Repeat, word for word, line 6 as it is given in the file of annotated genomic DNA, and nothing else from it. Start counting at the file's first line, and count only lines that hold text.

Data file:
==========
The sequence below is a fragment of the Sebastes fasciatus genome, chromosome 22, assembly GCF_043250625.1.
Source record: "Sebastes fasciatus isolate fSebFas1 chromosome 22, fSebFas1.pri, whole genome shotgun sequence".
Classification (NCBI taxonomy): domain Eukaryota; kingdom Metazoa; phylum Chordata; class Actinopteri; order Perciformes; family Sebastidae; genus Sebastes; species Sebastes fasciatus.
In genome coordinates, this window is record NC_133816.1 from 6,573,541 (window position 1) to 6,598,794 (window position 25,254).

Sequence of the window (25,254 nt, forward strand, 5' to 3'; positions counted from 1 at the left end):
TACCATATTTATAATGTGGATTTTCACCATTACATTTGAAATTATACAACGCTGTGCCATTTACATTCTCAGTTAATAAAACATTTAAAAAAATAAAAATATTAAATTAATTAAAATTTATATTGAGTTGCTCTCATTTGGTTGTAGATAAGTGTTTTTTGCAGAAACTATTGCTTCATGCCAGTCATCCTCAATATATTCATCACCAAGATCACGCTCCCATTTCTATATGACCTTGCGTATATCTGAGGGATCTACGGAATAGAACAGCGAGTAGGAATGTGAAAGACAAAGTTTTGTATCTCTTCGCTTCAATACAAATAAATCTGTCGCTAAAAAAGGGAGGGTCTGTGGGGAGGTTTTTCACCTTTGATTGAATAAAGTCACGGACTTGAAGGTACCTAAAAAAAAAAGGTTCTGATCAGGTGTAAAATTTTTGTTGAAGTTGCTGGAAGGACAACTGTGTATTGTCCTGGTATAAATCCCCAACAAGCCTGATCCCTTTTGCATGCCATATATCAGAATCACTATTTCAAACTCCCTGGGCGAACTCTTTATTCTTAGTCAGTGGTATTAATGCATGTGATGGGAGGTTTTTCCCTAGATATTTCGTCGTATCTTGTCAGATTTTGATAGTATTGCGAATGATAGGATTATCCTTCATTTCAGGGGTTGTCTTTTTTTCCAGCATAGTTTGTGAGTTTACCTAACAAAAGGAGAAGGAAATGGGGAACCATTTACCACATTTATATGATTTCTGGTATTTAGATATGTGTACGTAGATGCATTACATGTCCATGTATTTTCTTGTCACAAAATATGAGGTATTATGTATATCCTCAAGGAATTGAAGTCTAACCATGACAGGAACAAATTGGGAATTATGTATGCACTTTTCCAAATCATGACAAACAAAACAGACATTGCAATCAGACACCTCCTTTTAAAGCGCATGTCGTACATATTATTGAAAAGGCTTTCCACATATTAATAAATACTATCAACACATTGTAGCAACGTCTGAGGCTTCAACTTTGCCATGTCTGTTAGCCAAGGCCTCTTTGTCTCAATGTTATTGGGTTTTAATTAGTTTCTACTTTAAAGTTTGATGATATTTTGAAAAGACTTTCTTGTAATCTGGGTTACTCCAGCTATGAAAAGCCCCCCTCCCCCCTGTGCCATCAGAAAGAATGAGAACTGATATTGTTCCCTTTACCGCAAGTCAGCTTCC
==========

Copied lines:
TACCATATTTATAATGTGGATTTTCACCATTACATTTGAAATTATACAACGCTGTGCCATTTACATTCTCAGTTAATAAAACATTTAAAAAAATAAAAATATTAAATTAATTAAAATTTATATTGAGTTGCTCTCATTTGGTTGTAGATAAGTGTTTTTTGCAGAAACTATTGCTTCATGCCAGTCATCCTCAATATATTCATCACCAAGATCACGCTCCCATTTCTATATGACCTTGCGTATATCTGAGGGATCTACGGAATAGAACAGCGAGTAGGAATGTGAAAGACAAAGTTTTGTATCTCTTCGCTTCAATACAAATAAATCTGTCGCTAAAAAAGGGAGGGTCTGTGGGGAGGTTTTTCACCTTTGATTGAATAAAGTCACGGACTTGAAGGTACCTAAAAAAAAAAGGTTCTGATCAGGTGTAAAATTTTTGTTGAAGTTGCTGGAAGGACAACTGTGTATTGTCCTGGTATAAATCCCCAACAAGCCTGATCCCTTTTGCATGCCATATATCAGAATCACTATTTCAAACTCCCTGGGCGAACTCTTTATTCTTAGTCAGTGGTATTAATGCATGTGATGGGAGGTTTTTCCCTAGATATTTCGTCGTATCTTGTCAGATTTTGATAGTATTGCGAATGATAGGATTATCCTTCATTTCAGGGGTTGTCTTTTTTTCCAGCATAGTTTGTGAGTTTACCTAACAAAAGGAGAAGGAAATGGGGAACCATTTACCACATTTATATGATTTCTGGTATTTAGATATGTGTACGTAGATGCATTACATGTCCATGTATTTTCTTGTCACAAAATATGAGGTATTATGTATATCCTCAAGGAATTGAAGTCTAACCATGACAGGAACAAATTGGGAATTATGTATGCACTTTTCCAAATCATGACAAACAAAACAGACATTGCAATCAGACACCTCCTTTTAAAGCGCATGTCGTACATATTATTGAAAAGGCTTTCCACATATTAATAAATACTATCAACACATTGTAGCAACGTCTGAGGCTTCAACTTTGCCATGTCTGTTAGCCAAGGCCTCTTTGTCTCAATGTTATTGGGTTTTAATTAGTTTCTACTTTAAAGTTTGATGATATTTTGAAAAGACTTTCTTGTAATCTGGGTTACTCCAGCTATGAAAAGCCCCCCTCCCCCCTGTGCCATCAGAAAGAATGAGAACTGATATTGTTCCCTTTACCGCAAGTCAGCTTCC